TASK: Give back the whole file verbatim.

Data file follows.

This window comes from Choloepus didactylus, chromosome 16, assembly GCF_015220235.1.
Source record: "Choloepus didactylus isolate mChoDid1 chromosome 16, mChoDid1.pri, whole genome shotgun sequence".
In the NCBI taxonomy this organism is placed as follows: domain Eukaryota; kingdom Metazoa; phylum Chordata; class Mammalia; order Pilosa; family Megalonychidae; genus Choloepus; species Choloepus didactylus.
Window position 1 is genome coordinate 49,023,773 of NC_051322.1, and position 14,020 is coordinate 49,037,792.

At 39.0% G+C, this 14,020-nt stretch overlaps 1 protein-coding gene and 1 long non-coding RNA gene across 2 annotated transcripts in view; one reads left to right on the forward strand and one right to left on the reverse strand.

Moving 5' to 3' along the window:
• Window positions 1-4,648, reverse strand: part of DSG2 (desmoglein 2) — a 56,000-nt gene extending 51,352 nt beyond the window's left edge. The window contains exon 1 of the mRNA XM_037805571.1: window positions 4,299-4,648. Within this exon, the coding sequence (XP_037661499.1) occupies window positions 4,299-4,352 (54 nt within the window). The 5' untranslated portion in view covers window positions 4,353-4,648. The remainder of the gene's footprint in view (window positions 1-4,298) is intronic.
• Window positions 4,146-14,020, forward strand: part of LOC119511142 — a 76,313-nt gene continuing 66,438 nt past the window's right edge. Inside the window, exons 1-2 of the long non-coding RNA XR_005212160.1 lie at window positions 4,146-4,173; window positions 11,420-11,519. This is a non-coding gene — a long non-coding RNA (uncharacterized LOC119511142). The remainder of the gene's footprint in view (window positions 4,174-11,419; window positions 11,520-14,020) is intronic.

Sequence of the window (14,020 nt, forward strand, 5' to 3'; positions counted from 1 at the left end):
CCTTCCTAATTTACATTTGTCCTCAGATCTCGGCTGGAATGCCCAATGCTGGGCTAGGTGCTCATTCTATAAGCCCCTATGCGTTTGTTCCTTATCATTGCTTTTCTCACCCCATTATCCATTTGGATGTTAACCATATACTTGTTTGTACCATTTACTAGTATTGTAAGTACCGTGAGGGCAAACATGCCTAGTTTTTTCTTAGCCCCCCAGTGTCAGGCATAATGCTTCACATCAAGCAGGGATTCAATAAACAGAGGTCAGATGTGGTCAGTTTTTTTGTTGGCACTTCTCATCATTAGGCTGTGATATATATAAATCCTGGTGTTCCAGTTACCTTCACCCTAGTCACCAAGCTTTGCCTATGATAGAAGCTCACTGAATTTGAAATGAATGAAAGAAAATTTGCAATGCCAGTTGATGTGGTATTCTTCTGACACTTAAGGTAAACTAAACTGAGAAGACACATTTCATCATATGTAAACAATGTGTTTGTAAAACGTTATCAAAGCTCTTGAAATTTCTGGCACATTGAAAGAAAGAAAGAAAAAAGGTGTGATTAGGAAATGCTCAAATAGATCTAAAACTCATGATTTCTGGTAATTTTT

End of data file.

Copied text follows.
This window comes from Choloepus didactylus, chromosome 16, assembly GCF_015220235.1.
Source record: "Choloepus didactylus isolate mChoDid1 chromosome 16, mChoDid1.pri, whole genome shotgun sequence".
In the NCBI taxonomy this organism is placed as follows: domain Eukaryota; kingdom Metazoa; phylum Chordata; class Mammalia; order Pilosa; family Megalonychidae; genus Choloepus; species Choloepus didactylus.
Window position 1 is genome coordinate 49,023,773 of NC_051322.1, and position 14,020 is coordinate 49,037,792.

At 39.0% G+C, this 14,020-nt stretch overlaps 1 protein-coding gene and 1 long non-coding RNA gene across 2 annotated transcripts in view; one reads left to right on the forward strand and one right to left on the reverse strand.

Moving 5' to 3' along the window:
• Window positions 1-4,648, reverse strand: part of DSG2 (desmoglein 2) — a 56,000-nt gene extending 51,352 nt beyond the window's left edge. The window contains exon 1 of the mRNA XM_037805571.1: window positions 4,299-4,648. Within this exon, the coding sequence (XP_037661499.1) occupies window positions 4,299-4,352 (54 nt within the window). The 5' untranslated portion in view covers window positions 4,353-4,648. The remainder of the gene's footprint in view (window positions 1-4,298) is intronic.
• Window positions 4,146-14,020, forward strand: part of LOC119511142 — a 76,313-nt gene continuing 66,438 nt past the window's right edge. Inside the window, exons 1-2 of the long non-coding RNA XR_005212160.1 lie at window positions 4,146-4,173; window positions 11,420-11,519. This is a non-coding gene — a long non-coding RNA (uncharacterized LOC119511142). The remainder of the gene's footprint in view (window positions 4,174-11,419; window positions 11,520-14,020) is intronic.

Sequence of the window (14,020 nt, forward strand, 5' to 3'; positions counted from 1 at the left end):
CCTTCCTAATTTACATTTGTCCTCAGATCTCGGCTGGAATGCCCAATGCTGGGCTAGGTGCTCATTCTATAAGCCCCTATGCGTTTGTTCCTTATCATTGCTTTTCTCACCCCATTATCCATTTGGATGTTAACCATATACTTGTTTGTACCATTTACTAGTATTGTAAGTACCGTGAGGGCAAACATGCCTAGTTTTTTCTTAGCCCCCCAGTGTCAGGCATAATGCTTCACATCAAGCAGGGATTCAATAAACAGAGGTCAGATGTGGTCAGTTTTTTTGTTGGCACTTCTCATCATTAGGCTGTGATATATATAAATCCTGGTGTTCCAGTTACCTTCACCCTAGTCACCAAGCTTTGCCTATGATAGAAGCTCACTGAATTTGAAATGAATGAAAGAAAATTTGCAATGCCAGTTGATGTGGTATTCTTCTGACACTTAAGGTAAACTAAACTGAGAAGACACATTTCATCATATGTAAACAATGTGTTTGTAAAACGTTATCAAAGCTCTTGAAATTTCTGGCACATTGAAAGAAAGAAAGAAAAAAGGTGTGATTAGGAAATGCTCAAATAGATCTAAAACTCATGATTTCTGGTAATTTTT